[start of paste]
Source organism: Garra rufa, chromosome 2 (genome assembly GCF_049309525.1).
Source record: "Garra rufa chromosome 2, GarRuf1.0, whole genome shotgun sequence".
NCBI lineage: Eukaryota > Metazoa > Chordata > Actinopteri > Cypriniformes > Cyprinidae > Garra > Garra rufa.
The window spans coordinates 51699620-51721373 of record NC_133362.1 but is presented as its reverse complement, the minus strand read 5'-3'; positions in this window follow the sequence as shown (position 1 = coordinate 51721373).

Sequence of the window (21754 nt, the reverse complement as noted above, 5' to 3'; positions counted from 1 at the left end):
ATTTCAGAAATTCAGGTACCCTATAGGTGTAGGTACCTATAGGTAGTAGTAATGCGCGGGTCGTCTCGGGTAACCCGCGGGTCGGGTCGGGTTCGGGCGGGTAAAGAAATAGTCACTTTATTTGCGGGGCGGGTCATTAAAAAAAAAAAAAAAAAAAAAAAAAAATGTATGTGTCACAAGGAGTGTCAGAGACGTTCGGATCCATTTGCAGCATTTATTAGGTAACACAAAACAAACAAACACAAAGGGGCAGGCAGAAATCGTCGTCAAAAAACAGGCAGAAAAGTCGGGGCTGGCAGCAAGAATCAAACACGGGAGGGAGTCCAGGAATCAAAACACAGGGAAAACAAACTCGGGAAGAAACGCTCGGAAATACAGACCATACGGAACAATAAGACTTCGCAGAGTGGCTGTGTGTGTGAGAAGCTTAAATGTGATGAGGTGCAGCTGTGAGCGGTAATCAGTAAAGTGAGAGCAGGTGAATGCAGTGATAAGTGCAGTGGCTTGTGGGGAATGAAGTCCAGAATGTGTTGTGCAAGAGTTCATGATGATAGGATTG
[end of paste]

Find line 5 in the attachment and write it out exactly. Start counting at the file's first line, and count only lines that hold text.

Sequence of the window (21754 nt, the reverse complement as noted above, 5' to 3'; positions counted from 1 at the left end):